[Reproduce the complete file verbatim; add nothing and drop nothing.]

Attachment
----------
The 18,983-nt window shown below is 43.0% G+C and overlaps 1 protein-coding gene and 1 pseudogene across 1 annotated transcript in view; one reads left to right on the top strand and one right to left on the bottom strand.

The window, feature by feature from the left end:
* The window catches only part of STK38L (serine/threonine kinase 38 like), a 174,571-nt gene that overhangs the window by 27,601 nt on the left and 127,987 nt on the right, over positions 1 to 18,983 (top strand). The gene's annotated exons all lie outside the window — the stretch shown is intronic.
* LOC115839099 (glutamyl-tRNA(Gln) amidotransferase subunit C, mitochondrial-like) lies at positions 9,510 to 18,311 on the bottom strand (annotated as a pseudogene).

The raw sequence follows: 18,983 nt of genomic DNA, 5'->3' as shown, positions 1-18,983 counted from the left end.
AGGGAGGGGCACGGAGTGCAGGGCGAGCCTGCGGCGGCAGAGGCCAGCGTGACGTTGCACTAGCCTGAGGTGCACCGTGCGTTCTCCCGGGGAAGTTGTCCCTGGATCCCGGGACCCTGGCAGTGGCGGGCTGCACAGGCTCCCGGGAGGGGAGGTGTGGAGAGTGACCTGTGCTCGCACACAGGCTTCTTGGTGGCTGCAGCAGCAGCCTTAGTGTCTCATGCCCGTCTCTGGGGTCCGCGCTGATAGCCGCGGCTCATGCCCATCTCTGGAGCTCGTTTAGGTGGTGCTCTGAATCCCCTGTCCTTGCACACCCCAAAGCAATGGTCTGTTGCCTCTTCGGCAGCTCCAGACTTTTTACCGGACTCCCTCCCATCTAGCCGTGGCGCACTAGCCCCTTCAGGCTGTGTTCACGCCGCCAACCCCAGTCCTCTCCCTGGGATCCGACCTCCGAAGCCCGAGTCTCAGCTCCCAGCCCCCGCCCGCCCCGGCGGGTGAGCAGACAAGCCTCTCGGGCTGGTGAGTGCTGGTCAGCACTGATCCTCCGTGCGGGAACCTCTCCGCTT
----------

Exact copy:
The 18,983-nt window shown below is 43.0% G+C and overlaps 1 protein-coding gene and 1 pseudogene across 1 annotated transcript in view; one reads left to right on the top strand and one right to left on the bottom strand.

The window, feature by feature from the left end:
* The window catches only part of STK38L (serine/threonine kinase 38 like), a 174,571-nt gene that overhangs the window by 27,601 nt on the left and 127,987 nt on the right, over positions 1 to 18,983 (top strand). The gene's annotated exons all lie outside the window — the stretch shown is intronic.
* LOC115839099 (glutamyl-tRNA(Gln) amidotransferase subunit C, mitochondrial-like) lies at positions 9,510 to 18,311 on the bottom strand (annotated as a pseudogene).

The raw sequence follows: 18,983 nt of genomic DNA, 5'->3' as shown, positions 1-18,983 counted from the left end.
AGGGAGGGGCACGGAGTGCAGGGCGAGCCTGCGGCGGCAGAGGCCAGCGTGACGTTGCACTAGCCTGAGGTGCACCGTGCGTTCTCCCGGGGAAGTTGTCCCTGGATCCCGGGACCCTGGCAGTGGCGGGCTGCACAGGCTCCCGGGAGGGGAGGTGTGGAGAGTGACCTGTGCTCGCACACAGGCTTCTTGGTGGCTGCAGCAGCAGCCTTAGTGTCTCATGCCCGTCTCTGGGGTCCGCGCTGATAGCCGCGGCTCATGCCCATCTCTGGAGCTCGTTTAGGTGGTGCTCTGAATCCCCTGTCCTTGCACACCCCAAAGCAATGGTCTGTTGCCTCTTCGGCAGCTCCAGACTTTTTACCGGACTCCCTCCCATCTAGCCGTGGCGCACTAGCCCCTTCAGGCTGTGTTCACGCCGCCAACCCCAGTCCTCTCCCTGGGATCCGACCTCCGAAGCCCGAGTCTCAGCTCCCAGCCCCCGCCCGCCCCGGCGGGTGAGCAGACAAGCCTCTCGGGCTGGTGAGTGCTGGTCAGCACTGATCCTCCGTGCGGGAACCTCTCCGCTT